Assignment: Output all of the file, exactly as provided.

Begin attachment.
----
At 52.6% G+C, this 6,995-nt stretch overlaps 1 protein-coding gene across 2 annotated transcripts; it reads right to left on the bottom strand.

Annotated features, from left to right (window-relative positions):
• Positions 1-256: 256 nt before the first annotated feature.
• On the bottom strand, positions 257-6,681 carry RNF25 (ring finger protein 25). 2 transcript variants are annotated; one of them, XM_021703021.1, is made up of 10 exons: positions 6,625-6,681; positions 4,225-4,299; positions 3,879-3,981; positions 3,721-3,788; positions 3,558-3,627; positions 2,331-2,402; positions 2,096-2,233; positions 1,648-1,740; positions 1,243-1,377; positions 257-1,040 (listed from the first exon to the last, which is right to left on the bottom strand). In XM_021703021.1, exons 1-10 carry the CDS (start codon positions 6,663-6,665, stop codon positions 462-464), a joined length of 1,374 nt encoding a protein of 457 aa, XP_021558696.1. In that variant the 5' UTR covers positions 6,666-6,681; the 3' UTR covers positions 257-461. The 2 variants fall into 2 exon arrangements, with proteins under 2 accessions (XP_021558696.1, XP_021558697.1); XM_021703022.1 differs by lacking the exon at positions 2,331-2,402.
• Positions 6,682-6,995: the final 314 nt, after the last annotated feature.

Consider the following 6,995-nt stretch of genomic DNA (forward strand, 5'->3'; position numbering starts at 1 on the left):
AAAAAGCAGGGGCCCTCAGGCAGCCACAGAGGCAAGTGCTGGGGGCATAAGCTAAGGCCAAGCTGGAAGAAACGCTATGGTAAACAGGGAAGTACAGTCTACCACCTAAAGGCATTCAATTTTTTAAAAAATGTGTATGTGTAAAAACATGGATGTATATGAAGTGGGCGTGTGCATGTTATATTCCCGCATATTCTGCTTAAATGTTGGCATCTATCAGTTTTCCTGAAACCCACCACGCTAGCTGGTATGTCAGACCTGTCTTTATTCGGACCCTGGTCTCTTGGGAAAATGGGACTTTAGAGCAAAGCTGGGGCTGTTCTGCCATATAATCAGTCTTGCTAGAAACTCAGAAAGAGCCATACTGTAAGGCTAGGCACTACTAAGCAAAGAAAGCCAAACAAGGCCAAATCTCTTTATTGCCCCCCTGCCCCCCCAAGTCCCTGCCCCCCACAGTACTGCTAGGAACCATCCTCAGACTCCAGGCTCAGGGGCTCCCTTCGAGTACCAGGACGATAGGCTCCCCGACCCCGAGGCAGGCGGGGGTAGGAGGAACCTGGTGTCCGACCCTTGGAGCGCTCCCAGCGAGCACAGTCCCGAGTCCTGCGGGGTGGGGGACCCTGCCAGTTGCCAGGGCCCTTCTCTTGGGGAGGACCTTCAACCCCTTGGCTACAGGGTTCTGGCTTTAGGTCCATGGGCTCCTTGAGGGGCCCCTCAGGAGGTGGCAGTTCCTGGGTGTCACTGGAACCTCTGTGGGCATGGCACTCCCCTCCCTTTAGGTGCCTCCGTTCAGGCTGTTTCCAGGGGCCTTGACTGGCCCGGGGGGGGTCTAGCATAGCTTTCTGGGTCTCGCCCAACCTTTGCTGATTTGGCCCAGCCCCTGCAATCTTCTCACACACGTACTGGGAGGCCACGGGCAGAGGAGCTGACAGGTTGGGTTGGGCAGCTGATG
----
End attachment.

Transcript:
At 52.6% G+C, this 6,995-nt stretch overlaps 1 protein-coding gene across 2 annotated transcripts; it reads right to left on the bottom strand.

Annotated features, from left to right (window-relative positions):
• Positions 1-256: 256 nt before the first annotated feature.
• On the bottom strand, positions 257-6,681 carry RNF25 (ring finger protein 25). 2 transcript variants are annotated; one of them, XM_021703021.1, is made up of 10 exons: positions 6,625-6,681; positions 4,225-4,299; positions 3,879-3,981; positions 3,721-3,788; positions 3,558-3,627; positions 2,331-2,402; positions 2,096-2,233; positions 1,648-1,740; positions 1,243-1,377; positions 257-1,040 (listed from the first exon to the last, which is right to left on the bottom strand). In XM_021703021.1, exons 1-10 carry the CDS (start codon positions 6,663-6,665, stop codon positions 462-464), a joined length of 1,374 nt encoding a protein of 457 aa, XP_021558696.1. In that variant the 5' UTR covers positions 6,666-6,681; the 3' UTR covers positions 257-461. The 2 variants fall into 2 exon arrangements, with proteins under 2 accessions (XP_021558696.1, XP_021558697.1); XM_021703022.1 differs by lacking the exon at positions 2,331-2,402.
• Positions 6,682-6,995: the final 314 nt, after the last annotated feature.

Consider the following 6,995-nt stretch of genomic DNA (forward strand, 5'->3'; position numbering starts at 1 on the left):
AAAAAGCAGGGGCCCTCAGGCAGCCACAGAGGCAAGTGCTGGGGGCATAAGCTAAGGCCAAGCTGGAAGAAACGCTATGGTAAACAGGGAAGTACAGTCTACCACCTAAAGGCATTCAATTTTTTAAAAAATGTGTATGTGTAAAAACATGGATGTATATGAAGTGGGCGTGTGCATGTTATATTCCCGCATATTCTGCTTAAATGTTGGCATCTATCAGTTTTCCTGAAACCCACCACGCTAGCTGGTATGTCAGACCTGTCTTTATTCGGACCCTGGTCTCTTGGGAAAATGGGACTTTAGAGCAAAGCTGGGGCTGTTCTGCCATATAATCAGTCTTGCTAGAAACTCAGAAAGAGCCATACTGTAAGGCTAGGCACTACTAAGCAAAGAAAGCCAAACAAGGCCAAATCTCTTTATTGCCCCCCTGCCCCCCCAAGTCCCTGCCCCCCACAGTACTGCTAGGAACCATCCTCAGACTCCAGGCTCAGGGGCTCCCTTCGAGTACCAGGACGATAGGCTCCCCGACCCCGAGGCAGGCGGGGGTAGGAGGAACCTGGTGTCCGACCCTTGGAGCGCTCCCAGCGAGCACAGTCCCGAGTCCTGCGGGGTGGGGGACCCTGCCAGTTGCCAGGGCCCTTCTCTTGGGGAGGACCTTCAACCCCTTGGCTACAGGGTTCTGGCTTTAGGTCCATGGGCTCCTTGAGGGGCCCCTCAGGAGGTGGCAGTTCCTGGGTGTCACTGGAACCTCTGTGGGCATGGCACTCCCCTCCCTTTAGGTGCCTCCGTTCAGGCTGTTTCCAGGGGCCTTGACTGGCCCGGGGGGGGTCTAGCATAGCTTTCTGGGTCTCGCCCAACCTTTGCTGATTTGGCCCAGCCCCTGCAATCTTCTCACACACGTACTGGGAGGCCACGGGCAGAGGAGCTGACAGGTTGGGTTGGGCAGCTGATG